International Payments – The 5 Most Common Payment Methods

Payments 2 December 2020
International Payments – The 5 Most Common Payment Methods

All payments carry an element of risk and uncertainty, but cross-border payments are more complex and riskier than domestic transactions. As businesses turn to e-commerce in growing numbers, and as digital and mobile technology make online shopping simple for consumers, there has been a huge increase in international commerce and thus online payments. And with Covid-19 disrupting the high street, the global online marketplace has had a further boost.

So, what are the different types of payment that can help your business handle e-commerce smoothly and securely across borders? Here are five common payment methods and their advantages and disadvantages for buyers and sellers.

1. Debit and credit cards

Card payments have increased dramatically in recent years, with technology enabling remote payments known as card not present (CNP) transactions. Cards are by the far the most popular means of payment in Europe and the Americas, and today you can buy practically anything online using debit and credit cards, stimulating the huge growth in e-commerce and now mobile commerce.

This growth means it’s essential for e-commerce businesses to accept cards online and integrate with all the major and trusted card schemes (eg, Visa and MasterCard) as well as e-commerce modules such as Magento, WooCommerce and PrestaShop. And if merchants lack fully-functioning e-commerce websites, they can use payment links that allow customers to click a one-time link and securely enter their card details. For example, Safenetpay provides this service via its portal.



  • Card payments are rising worldwide and major card schemes such as Visa and MasterCard inspire trust. Businesses with systems that accept card payments will enhance their brands and help to increase sales

  • Cards encourage impulse buying because they make it quick and simple for customers to purchase goods or services 

  • Cash flow improves because transactions are processed digitally and settled quickly

  • Many credit cards provide reward schemes, which incentivises cardholders to use cards for purchases 
  • Wider use of cards (and particularly card not present transactions) means an increased risk of fraud. Payment providers must meet rigorous standards to ensure transactions are secure and buyers and sellers are protected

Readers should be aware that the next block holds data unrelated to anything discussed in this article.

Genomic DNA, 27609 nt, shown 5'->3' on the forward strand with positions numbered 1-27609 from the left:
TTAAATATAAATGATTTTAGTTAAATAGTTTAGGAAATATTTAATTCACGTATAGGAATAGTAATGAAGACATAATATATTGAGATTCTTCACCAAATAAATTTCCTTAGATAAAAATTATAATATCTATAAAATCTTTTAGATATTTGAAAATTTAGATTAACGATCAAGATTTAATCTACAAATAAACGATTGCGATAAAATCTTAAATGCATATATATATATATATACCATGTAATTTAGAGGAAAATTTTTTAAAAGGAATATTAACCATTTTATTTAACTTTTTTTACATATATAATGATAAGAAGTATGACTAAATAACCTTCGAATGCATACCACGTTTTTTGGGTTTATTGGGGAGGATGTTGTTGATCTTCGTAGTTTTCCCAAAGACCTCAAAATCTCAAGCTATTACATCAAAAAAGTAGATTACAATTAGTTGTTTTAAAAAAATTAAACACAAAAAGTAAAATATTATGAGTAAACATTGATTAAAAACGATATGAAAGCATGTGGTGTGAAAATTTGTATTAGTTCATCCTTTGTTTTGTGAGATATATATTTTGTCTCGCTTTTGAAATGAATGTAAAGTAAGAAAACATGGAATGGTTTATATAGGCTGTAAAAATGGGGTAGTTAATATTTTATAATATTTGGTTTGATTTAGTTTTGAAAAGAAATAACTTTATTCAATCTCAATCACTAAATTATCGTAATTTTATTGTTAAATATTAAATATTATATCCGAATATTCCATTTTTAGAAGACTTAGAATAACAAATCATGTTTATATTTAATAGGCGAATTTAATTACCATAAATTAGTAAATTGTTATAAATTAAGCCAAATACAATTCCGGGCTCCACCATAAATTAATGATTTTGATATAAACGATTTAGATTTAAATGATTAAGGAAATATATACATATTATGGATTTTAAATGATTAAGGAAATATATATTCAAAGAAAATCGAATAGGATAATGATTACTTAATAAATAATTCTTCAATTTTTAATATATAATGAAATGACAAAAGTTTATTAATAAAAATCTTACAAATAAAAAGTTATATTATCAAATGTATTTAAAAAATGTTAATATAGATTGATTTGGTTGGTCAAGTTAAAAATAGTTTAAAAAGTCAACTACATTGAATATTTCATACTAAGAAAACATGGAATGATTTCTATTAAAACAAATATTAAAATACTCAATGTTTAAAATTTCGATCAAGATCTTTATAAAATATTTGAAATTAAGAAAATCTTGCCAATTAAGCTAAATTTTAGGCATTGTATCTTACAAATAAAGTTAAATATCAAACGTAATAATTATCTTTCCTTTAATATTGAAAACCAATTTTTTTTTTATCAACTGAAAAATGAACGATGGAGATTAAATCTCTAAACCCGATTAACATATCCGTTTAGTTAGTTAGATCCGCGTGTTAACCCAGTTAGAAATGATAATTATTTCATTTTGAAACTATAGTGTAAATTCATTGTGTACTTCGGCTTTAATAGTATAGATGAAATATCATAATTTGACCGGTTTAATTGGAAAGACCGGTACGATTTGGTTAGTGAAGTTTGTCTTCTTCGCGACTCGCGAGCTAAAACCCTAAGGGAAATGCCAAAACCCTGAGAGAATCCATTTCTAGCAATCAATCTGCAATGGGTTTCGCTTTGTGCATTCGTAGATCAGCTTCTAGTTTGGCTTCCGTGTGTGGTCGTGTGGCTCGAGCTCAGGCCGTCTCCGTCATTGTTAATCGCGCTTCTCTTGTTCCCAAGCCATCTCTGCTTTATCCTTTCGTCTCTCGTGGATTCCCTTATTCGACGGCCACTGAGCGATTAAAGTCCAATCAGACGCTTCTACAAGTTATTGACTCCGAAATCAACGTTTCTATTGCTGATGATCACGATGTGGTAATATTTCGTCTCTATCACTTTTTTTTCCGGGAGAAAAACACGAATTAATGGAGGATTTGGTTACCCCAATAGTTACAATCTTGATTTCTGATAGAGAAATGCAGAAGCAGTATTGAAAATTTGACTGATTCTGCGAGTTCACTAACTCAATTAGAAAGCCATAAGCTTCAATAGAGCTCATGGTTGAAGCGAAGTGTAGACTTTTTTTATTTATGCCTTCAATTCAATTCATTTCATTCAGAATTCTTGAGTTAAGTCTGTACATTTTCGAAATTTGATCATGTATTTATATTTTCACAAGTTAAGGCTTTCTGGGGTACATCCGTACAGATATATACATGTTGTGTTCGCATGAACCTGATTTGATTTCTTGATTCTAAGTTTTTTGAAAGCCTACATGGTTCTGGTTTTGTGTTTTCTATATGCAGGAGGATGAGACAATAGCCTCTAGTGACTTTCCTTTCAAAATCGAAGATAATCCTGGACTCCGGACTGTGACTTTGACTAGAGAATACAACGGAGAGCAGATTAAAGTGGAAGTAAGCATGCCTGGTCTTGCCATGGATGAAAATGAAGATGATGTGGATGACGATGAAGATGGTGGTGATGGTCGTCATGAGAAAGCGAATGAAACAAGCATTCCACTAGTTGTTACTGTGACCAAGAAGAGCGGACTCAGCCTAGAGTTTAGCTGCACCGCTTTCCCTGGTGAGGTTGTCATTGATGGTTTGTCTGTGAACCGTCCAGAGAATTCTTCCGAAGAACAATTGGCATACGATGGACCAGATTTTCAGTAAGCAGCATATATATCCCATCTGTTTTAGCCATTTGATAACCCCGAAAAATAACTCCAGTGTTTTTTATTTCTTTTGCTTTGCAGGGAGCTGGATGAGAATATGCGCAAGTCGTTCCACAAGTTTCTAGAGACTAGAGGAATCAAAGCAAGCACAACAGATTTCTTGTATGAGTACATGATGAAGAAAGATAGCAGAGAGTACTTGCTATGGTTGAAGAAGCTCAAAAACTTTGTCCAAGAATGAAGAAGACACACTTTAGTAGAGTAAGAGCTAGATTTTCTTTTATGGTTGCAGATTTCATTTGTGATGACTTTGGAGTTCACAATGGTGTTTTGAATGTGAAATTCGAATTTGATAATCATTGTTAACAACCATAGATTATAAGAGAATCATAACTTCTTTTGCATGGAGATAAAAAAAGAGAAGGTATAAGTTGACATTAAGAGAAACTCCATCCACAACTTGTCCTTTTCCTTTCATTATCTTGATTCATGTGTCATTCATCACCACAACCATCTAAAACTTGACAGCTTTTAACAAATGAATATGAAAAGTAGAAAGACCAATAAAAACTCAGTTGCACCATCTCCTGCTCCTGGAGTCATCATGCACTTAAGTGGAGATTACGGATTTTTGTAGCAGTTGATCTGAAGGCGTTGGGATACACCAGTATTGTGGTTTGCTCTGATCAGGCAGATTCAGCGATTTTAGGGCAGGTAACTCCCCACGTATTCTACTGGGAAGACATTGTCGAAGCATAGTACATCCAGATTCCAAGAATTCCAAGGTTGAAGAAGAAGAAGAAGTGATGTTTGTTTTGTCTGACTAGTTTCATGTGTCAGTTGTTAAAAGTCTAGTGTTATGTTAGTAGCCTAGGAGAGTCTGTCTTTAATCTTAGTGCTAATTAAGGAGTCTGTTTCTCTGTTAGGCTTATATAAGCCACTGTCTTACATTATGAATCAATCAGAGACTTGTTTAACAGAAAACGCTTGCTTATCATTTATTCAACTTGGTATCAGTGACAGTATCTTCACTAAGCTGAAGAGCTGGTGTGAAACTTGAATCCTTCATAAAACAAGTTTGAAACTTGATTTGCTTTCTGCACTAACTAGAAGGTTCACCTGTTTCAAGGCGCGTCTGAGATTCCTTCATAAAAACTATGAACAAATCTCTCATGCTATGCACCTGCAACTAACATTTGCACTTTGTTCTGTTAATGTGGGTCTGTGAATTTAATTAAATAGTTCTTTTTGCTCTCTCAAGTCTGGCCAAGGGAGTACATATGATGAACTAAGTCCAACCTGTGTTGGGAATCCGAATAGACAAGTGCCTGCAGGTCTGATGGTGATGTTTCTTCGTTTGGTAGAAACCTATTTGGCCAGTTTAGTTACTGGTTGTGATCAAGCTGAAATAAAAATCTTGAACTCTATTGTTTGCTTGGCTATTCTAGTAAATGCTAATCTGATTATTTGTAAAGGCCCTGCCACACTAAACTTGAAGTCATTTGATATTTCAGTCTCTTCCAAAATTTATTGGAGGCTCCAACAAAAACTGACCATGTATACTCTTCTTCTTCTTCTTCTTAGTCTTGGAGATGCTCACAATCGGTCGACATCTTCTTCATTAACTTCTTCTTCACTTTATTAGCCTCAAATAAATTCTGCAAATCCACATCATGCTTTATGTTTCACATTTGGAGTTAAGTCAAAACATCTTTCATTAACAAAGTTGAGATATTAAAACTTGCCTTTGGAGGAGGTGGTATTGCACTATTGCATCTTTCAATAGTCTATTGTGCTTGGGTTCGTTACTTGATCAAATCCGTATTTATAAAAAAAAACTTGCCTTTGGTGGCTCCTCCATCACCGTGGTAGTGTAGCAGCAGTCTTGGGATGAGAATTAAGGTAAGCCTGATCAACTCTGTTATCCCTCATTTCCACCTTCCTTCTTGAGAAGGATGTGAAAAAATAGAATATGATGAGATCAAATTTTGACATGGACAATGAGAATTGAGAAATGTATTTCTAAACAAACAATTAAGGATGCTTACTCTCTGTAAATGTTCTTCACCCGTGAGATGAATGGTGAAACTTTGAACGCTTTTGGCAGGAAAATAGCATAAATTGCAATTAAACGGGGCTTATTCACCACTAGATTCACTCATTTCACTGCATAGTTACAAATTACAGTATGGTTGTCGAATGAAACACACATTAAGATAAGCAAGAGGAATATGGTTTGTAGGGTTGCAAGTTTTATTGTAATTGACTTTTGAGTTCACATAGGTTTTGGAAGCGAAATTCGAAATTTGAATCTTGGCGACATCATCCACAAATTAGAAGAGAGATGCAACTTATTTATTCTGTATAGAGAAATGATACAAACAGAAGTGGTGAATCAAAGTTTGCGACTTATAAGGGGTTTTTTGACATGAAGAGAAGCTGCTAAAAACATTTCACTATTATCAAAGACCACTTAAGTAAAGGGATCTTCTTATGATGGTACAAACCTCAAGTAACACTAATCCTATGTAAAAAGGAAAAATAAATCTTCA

• Disputed card transactions may lead to chargebacks, whereby a seller must return a payment to the buyer because of fraudulent activity or an error. While good for buyers, it’s a disadvantage for sellers 

  • Purchases with credit cards may lead to buyer debt as interest charges mount up

2. SWIFT payments

SWIFT stands for Society for Worldwide Interbank Financial Telecommunication. A foundation of the global banking community since 1973, SWIFT is a secure messaging service which transmits payment instructions via bank identifier codes (known as BICs). SWIFT doesn’t move money itself but instead provides the standards for international payments. Using SWIFT BICs, payments can be routed securely worldwide via a network of correspondent banks.



  • SWIFT is a trusted and transparent payment system for international bank-to-bank transfers. Thanks to the correspondent banking model, the SWIFT network allows individuals and businesses to make payments even if the customer or seller uses a different bank than the payee
  • (known as SWIFT gpi) aims to transform cross-border payments

3. Cryptocurrencies

A cryptocurrency is a digital medium of exchange, an internet-based asset that is an alternative to traditional currencies. The best-known example is Bitcoin but there are now more than 2,000 cryptocurrencies. Blockchain technology is the power behind cryptocurrencies, and it ensures that a cryptocurrency is not controlled by any central authority.